Here are a couple of other disrespectful ways that people use the flag, most likely not being aware.  “The flag should never be used for advertising purposes in any manner whatsoever. It should not be embroidered on such articles as cushions or handkerchiefs and the like, printed or otherwise impressed on paper napkins or boxes or anything that is designed for temporary use and discard. Advertising signs should not be fastened to a staff or halyard from which the flag is flown.”  How many picnics have you been to when the plates and napkins have had the flag on them?  "No part of the flag should ever be used as a costume or athletic uniform. However, a flag patch may be affixed to the uniform of military personnel, firemen, policemen, and members of patriotic organizations. The flag represents a living country and is itself considered a living thing. Therefore, the lapel flag pin being a replica, should be worn on the left lapel near the heart.”  How about those baseball uniforms that have a flag patch sewn on the sleeve?  How about stickers on football helmets that have the flag embossed inside a school logo?  Those two are considered to be disrespectful to the flag. As is the adornment to a pickup truck I saw the other morning at Casey’s with that ripped or torn look along the side of it and the stars and stripes being shown.

There are other examples of common day-to-day occurrences that most of us are not aware of when a lack of respect is shown to our flag.  Some may wonder that since there is a code, are their consequences?  The code is a guide of how to handle and display the Stars and Stripes.  Penalties are left to the states, and each one has its own flag law.  I do not know what the laws are in the State of Iowa, but would guess that we do have them.  Regardless, as stated earlier, most of us are very much aware of the expectations for those instances when most of us are in front of our nation’s flag, but most likely totally unaware of some of the disrespectful things that are done every day.  

This brings me to my final point.  It is a fact that nearly everyone is aware of expected decorum when we are at a sporting event, the flag appears, and the National Anthem is played, and that is why I believe so many people are offended when some of our sports heroes take a knee or raise a fist.  It is a violation of what we know and expect.  Perhaps we should be equally upset with the people with stars and stripes bikinis and t-shirts, as well as the family at their reunion on the 4th of July who use flag table clothes and cups.  Most of us won’t because we view this people as being patriotic, even though by the code, they are not.  Perhaps we should save some of our disgust for those who kneel, and remind others when they too are disrespectful by their actions.

Monday, November 20, 2017

What Has Happened To Sportsmanship In Wrestling?

Sportsmanship was always something that was stressed in the Wolverton household when I grew up.  I will not go on record saying that I always exhibited that as I certainly let my emotions get the best of me from time to time, but it did not happen often.  Particularly when I competed in wrestling as both a wrestler and a coach, win or lose, I would man up at the conclusion of a match, look the opponent in the eye, shake his hand and say “Good Job.”  Then I would walk off the mat, listen for a moment to what my coach had to say, grab my sweats and then find some place recover from the match and start preparing myself mentally for the next one.  I was not really any different than any other wrestler at that time.  There was the occasional competitor that would get real emotional after a loss and have to be sent — sometimes escorted — back to the center of the mat and then would maybe walk off the mat in the opposite direction of their coach, but that really the exception rather than the rule back in the 1970’s and 1980’s.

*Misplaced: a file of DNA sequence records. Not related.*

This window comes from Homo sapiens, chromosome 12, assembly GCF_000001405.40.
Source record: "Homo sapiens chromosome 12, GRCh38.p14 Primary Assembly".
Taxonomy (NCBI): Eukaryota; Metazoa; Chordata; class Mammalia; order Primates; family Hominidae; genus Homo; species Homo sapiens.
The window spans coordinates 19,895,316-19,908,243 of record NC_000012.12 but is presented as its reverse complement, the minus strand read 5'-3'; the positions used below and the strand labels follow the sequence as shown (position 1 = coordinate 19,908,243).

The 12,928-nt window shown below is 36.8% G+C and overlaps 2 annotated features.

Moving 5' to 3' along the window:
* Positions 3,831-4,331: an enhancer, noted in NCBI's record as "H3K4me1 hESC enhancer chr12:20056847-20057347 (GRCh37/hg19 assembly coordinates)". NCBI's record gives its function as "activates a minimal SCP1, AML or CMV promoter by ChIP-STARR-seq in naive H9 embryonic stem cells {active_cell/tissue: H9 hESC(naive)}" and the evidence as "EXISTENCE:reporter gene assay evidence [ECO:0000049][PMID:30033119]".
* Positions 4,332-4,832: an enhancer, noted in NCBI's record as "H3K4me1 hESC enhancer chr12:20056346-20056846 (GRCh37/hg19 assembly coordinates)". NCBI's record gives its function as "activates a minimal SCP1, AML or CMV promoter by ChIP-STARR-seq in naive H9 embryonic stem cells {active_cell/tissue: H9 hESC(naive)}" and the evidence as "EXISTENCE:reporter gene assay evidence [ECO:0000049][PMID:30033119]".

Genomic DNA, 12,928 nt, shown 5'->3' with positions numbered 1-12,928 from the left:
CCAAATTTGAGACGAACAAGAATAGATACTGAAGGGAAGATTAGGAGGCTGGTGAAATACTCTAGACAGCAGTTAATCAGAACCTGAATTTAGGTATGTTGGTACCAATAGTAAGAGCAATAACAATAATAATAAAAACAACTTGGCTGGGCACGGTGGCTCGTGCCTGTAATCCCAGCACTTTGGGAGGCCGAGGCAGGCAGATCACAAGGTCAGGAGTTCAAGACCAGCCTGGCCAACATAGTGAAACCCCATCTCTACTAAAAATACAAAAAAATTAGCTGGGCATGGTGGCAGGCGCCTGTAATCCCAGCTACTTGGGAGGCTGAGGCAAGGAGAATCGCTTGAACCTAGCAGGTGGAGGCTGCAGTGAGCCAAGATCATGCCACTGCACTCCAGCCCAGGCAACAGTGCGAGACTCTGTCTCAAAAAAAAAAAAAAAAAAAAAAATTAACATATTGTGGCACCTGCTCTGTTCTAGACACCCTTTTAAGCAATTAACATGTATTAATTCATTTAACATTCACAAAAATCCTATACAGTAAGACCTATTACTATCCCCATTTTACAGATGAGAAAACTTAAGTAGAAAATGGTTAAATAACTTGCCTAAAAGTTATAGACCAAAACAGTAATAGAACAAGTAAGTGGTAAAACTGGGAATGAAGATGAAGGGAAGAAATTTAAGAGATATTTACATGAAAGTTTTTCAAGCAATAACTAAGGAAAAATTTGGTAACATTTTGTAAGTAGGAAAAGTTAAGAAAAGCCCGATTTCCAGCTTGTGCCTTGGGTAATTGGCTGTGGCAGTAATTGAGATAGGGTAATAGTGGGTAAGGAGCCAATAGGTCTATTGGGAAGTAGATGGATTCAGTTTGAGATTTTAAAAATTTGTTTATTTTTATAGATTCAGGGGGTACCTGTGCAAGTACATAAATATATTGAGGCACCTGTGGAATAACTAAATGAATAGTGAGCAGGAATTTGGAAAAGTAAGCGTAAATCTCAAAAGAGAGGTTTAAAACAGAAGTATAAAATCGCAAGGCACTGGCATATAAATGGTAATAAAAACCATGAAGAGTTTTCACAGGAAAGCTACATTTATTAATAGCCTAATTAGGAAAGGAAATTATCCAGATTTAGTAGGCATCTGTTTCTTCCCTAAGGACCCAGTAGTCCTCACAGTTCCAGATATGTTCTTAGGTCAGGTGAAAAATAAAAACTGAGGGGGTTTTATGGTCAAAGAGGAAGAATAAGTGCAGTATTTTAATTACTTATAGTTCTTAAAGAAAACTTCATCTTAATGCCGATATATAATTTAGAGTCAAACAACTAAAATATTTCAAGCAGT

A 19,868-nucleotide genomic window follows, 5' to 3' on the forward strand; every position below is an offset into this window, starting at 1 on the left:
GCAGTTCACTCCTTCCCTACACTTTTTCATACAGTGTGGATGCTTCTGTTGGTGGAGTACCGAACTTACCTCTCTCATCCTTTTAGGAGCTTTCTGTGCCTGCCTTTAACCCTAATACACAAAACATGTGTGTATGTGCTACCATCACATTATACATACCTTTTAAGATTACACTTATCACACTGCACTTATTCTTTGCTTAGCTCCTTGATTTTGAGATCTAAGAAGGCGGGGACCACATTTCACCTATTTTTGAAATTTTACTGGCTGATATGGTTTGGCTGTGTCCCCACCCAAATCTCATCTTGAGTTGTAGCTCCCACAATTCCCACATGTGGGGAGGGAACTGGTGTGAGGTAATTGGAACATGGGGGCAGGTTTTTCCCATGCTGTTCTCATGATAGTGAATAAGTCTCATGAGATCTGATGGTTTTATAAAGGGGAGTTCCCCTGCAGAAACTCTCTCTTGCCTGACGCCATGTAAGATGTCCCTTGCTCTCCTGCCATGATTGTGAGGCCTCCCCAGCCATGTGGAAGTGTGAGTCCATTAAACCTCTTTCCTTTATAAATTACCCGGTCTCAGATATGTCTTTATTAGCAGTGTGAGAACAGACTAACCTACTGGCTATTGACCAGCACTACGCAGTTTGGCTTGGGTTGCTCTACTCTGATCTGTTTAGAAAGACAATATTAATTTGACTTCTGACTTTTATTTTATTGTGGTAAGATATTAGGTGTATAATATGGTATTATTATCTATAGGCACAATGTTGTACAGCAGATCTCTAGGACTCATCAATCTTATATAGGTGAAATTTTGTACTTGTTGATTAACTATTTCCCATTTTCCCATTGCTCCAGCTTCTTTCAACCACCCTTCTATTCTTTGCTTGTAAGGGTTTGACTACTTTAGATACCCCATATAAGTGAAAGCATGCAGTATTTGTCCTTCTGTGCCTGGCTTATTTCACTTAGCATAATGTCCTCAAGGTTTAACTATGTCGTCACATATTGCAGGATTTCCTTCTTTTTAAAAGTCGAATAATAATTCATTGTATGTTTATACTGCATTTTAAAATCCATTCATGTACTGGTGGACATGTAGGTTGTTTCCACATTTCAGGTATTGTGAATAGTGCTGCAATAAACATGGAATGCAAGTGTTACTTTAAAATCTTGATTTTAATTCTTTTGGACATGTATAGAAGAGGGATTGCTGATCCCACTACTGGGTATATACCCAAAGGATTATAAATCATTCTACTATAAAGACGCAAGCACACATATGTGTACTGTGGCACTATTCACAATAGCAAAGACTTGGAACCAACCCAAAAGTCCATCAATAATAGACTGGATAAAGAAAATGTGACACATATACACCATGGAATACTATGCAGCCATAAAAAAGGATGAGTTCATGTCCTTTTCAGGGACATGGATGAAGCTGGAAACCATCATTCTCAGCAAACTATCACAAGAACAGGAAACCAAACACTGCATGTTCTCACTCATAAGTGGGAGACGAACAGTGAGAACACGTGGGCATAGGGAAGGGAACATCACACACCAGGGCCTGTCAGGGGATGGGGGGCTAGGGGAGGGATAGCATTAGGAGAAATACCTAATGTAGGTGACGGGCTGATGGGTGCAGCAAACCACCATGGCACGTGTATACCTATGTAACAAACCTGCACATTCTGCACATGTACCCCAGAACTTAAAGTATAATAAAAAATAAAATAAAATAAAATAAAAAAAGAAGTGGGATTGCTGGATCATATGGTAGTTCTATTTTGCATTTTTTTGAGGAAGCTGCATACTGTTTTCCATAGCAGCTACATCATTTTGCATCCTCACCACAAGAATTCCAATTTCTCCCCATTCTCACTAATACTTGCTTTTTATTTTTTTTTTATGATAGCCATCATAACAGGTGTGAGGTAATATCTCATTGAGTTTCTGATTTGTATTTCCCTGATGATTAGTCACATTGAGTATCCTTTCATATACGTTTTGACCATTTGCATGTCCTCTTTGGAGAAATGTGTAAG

In the stands there were the loud fans, most often yelling in support of their wrestler/son, and yes, some loud remarks directed at the referee, usually “He’s stalling!”  Maybe an angry dad might have to get up from their seat and go out into the hall, lobby, or outside to cool off a bit, but they went out on their own accord and kept their thoughts to themselves.  I guess that I should qualify one thing here to be totally accurate.  I do remember at a kids tournament in Bennington, NE that a couple of dads went chest to chest on the side of the mat because of a hard fought match between their two sons that was in progress.  I remember that in a great deal of detail because it was so unusual.  By no means was is perfect back in the day, but it was a lot different than what I see in the sport today.

In large part, I think that sportsmanship in wrestling has gotten as bad as it has because of changes in attitude and focus, as well as what has been emulated by athletes that are looked up to by younger wrestlers.  In this sport, the kids copy what they see from the college levels athletes, and the top high school competitors.  It is kind of interesting to see some of the changes that have evolved over the years off the mat, but that’s a story for another time.  Behavior on the mat is certainly something that is copied as well.  As much as I don’t like to admit it, some of the boorish behavior comes from the team that I have cheered for over the years, the Iowa Hawkeyes (note, this is the only University of Iowa team I cheer for!).  Back in the Gable era, they established the hard-nosed, grind and pound, wear-them-out style that lead to nearly total dominance on the mat.  I do not think Dan Gable was a poor sport, or encouraged bad sportsmanship, but I do not think he thought about it a great deal either or stressed it with his wrestlers.  Actually, some of what I see today came from the Gable era, but since then has become more extreme.